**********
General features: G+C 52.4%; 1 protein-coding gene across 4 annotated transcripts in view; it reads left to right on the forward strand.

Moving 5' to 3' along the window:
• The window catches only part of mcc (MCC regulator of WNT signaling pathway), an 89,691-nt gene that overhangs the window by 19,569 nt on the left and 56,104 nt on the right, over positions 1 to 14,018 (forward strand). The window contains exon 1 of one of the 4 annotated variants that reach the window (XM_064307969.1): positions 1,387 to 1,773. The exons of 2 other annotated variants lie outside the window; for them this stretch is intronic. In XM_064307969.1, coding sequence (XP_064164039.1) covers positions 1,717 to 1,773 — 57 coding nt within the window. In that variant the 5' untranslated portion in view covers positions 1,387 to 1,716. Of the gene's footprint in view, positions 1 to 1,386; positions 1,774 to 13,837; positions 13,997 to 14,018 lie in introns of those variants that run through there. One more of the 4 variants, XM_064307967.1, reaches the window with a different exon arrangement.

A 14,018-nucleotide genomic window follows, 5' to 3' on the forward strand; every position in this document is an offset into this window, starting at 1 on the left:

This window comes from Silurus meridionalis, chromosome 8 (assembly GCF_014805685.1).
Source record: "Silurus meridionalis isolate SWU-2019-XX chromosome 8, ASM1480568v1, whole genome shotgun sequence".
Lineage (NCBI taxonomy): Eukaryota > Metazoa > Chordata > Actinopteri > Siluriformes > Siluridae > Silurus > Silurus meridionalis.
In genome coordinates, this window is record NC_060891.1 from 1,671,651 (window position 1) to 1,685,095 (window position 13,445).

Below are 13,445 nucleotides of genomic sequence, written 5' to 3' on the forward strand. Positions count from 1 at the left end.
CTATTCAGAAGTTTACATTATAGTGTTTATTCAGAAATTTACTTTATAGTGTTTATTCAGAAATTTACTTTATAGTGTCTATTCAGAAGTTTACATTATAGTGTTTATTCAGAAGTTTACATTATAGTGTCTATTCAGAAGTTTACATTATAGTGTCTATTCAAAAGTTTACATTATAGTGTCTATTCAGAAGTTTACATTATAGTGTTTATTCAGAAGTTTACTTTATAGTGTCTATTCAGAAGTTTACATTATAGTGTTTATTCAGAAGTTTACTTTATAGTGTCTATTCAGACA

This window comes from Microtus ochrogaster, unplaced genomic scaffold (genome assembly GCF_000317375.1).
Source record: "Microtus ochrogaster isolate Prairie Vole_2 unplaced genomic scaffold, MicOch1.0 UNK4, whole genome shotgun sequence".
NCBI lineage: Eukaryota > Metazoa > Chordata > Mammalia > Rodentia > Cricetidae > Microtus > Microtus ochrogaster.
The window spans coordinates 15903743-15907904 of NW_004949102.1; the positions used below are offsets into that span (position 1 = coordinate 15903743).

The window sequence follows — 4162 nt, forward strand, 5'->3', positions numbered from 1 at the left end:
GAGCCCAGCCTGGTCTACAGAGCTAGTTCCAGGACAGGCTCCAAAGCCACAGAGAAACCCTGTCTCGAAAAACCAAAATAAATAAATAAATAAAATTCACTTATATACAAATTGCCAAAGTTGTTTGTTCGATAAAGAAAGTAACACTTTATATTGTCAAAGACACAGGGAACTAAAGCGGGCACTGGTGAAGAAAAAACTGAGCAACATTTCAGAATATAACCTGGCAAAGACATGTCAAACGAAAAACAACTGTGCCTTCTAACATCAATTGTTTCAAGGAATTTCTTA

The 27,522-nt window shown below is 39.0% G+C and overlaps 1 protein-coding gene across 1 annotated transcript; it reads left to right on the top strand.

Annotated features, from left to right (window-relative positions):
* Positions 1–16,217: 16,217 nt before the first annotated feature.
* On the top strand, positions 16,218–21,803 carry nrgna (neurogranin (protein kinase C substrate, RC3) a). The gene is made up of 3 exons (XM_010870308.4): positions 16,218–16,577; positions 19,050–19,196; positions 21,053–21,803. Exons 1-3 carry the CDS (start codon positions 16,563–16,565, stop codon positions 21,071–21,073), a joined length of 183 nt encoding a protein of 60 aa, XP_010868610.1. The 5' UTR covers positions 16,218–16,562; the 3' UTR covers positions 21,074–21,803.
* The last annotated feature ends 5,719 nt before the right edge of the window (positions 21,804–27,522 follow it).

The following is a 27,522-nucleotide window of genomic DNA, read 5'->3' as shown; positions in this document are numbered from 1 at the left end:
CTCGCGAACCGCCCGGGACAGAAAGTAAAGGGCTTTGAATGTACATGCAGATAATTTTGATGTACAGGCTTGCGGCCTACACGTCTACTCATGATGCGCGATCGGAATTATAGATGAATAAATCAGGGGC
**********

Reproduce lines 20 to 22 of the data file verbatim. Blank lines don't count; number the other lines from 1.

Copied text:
* On the top strand, positions 16,218–21,803 carry nrgna (neurogranin (protein kinase C substrate, RC3) a). The gene is made up of 3 exons (XM_010870308.4): positions 16,218–16,577; positions 19,050–19,196; positions 21,053–21,803. Exons 1-3 carry the CDS (start codon positions 16,563–16,565, stop codon positions 21,071–21,073), a joined length of 183 nt encoding a protein of 60 aa, XP_010868610.1. The 5' UTR covers positions 16,218–16,562; the 3' UTR covers positions 21,074–21,803.
* The last annotated feature ends 5,719 nt before the right edge of the window (positions 21,804–27,522 follow it).

The following is a 27,522-nucleotide window of genomic DNA, read 5'->3' as shown; positions in this document are numbered from 1 at the left end: